I wonder…

What will Japan really be like?

I mean  living in Japan. Trying to really learn how to speak with people. How quickly will I get frustrated by the language barriers? (I’m sure it will happen eventually).

What kind of place will I live in? Will it be a tiny studio that my boyfriend and I will have to squeeze into? Will we get the luxury of having an apartment with a room or two? Maybe a view even? (“dream on” I tell myself).

I have so many questions swimming around my brain. It’s like being 4-year-old during the month of December, just waiting for Christmas to finally get here already!!!

Trying to get my questions answered online has produced some results. But not enough to satisfy me.


For example, wondering “what necessities I should bring,” I found several pretty good answers. A suit. Totally reasonable. Although, as a woman, do these suits need to be pant-suits? Do they need to be matchy-matchy? Don’t get me wrong, well tailored, matched (like with pants and a jacket) suits can look fantastic… but that’s quite a bit of cash to drop… because I’m not about to go buy a crappy suit from a mediocre store that I hate 30 seconds after wearing it for the first time…

I have great black pants (A.P.C’s and a fantastic pair of cropped, straight-leg blocky black suit pants  from this little shop in Yaletown that imports apparel from Korea). I have some great black and navy pencil skirts. And I also have some very modest, nice work blouses/shirts. But blazers… blazers… I’m going to try to find a good one before I get there… but if I don’t have one and wear a nice work-appropriate sweater, will that be good enough?!?

I’m not bringing any sort of extended supply of toothpaste. That’s silly. People obviously brush their teeth in Japan, I’ll figure that out over there.

I’ve read “bring you hobby stuff,” so O.K. That’s easy enough. I paint and draw – that’s how I relax. So a nice assortment of my favorite brushes, and maybe ONE drawing and writing pad (for the plane and the train… because one stop to Tokyu Hands or Itoya and I’m set) are all I need. Fine. Easy.

What about slip-on indoor shoes? I’ve heard it’s good to bring some with you. BUT then figuring out what style/type of shoes will be appropriate is hard. I can’t seem to find a satisfying shoe description.

Should the shoes be close-toed? How important is that? Are we talking ballet flats type-of-thing? What about low, slip-on heels  like these Maryam Nassir Zadeh Sophie Slide’s in white:


Or would they need to be closed-toed like these Rachel Comey Seneca’s in black:


So yea. I’m a tad confused about the shoes. I will continue to scour the interwebs for more advice, any is welcome. Because I’m not really a “ballet-flat” kind of gal. So there’s that.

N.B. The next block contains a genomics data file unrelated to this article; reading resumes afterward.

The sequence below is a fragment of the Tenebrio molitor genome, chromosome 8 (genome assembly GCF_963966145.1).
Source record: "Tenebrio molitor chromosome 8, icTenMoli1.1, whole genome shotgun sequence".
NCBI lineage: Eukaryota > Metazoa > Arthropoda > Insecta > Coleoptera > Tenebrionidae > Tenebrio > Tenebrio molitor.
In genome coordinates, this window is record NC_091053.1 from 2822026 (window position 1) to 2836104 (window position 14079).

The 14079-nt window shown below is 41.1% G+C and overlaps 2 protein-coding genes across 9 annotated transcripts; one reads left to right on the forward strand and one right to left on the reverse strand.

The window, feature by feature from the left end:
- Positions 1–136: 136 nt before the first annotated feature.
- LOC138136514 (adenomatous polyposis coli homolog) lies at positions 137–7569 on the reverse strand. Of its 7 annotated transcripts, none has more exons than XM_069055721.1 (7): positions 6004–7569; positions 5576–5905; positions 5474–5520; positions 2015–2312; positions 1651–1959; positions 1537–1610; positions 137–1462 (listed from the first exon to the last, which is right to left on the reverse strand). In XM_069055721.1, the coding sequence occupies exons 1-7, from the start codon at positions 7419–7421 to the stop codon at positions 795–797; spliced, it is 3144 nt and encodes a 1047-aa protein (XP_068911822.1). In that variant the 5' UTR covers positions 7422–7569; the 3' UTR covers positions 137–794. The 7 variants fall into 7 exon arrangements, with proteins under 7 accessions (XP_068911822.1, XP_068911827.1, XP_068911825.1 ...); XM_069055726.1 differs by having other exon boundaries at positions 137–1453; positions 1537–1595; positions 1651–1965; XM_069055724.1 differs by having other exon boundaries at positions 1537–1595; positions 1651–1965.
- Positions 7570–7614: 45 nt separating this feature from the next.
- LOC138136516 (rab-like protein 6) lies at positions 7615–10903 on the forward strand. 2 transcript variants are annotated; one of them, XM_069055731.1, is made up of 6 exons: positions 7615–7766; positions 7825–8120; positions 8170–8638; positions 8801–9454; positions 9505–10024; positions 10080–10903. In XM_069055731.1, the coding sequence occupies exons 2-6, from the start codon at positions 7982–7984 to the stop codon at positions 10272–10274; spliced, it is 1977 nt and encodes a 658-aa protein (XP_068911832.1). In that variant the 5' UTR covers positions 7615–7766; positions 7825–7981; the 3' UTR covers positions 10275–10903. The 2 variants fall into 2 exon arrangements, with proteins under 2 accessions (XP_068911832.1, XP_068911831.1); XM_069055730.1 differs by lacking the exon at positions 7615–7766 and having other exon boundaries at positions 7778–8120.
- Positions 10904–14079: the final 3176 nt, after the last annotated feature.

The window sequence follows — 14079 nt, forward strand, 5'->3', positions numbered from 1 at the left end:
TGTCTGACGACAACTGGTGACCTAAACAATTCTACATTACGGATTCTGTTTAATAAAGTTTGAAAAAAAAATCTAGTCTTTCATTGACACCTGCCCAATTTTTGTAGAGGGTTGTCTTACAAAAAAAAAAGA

In the Classroom.

What about materials for the classes I’ll be teaching? (Not gifts, I know about gifts, that’s a separate issue all together).

But I’m so curious – what kinds of English abilities will my students have? Is it more common to be put into super beginner classes? Will they know the alphabet? Should I bring my favourite kids books? Should I bring basic English materials with me?

Or should I prepare for more advanced levels of English knowledge? Will I be able to set up peer-peer conversation practice?

I had this idea the other night, based on a technique my professor used in University when I was taking second year German in Ontario. My instructor (who was German) had been in Germany over the summer and had connected with a former colleague (or something) in Berlin who was teaching English classes there to her German-speaking students. The two instructors matched students up; one German student in Berlin with one English student in Kingston,ON. We shared our e-mails and Skype information and part of our class homework was to connect over Skype and practice simple conversations and phrases with each other.

It was such a great way to learn! It made me work much harder at trying to think about the right phrases and words to use. In those Skype conversations, I pushed myself more than I ever did in class because in class, you know that everyone else is struggling too, so when I didn’t know something I’d often throw a glance around the room to gauge how stuck everyone else seemed. If everyone else looked stuck, I’d just give up and say what I needed to in English and my instructor would casually fill-in the words I didn’t know and continue with the lesson. Over Skype, it was just the two of us so if neither of us could figure out how to communicate something, that dead air would make me work, make me look it up at least!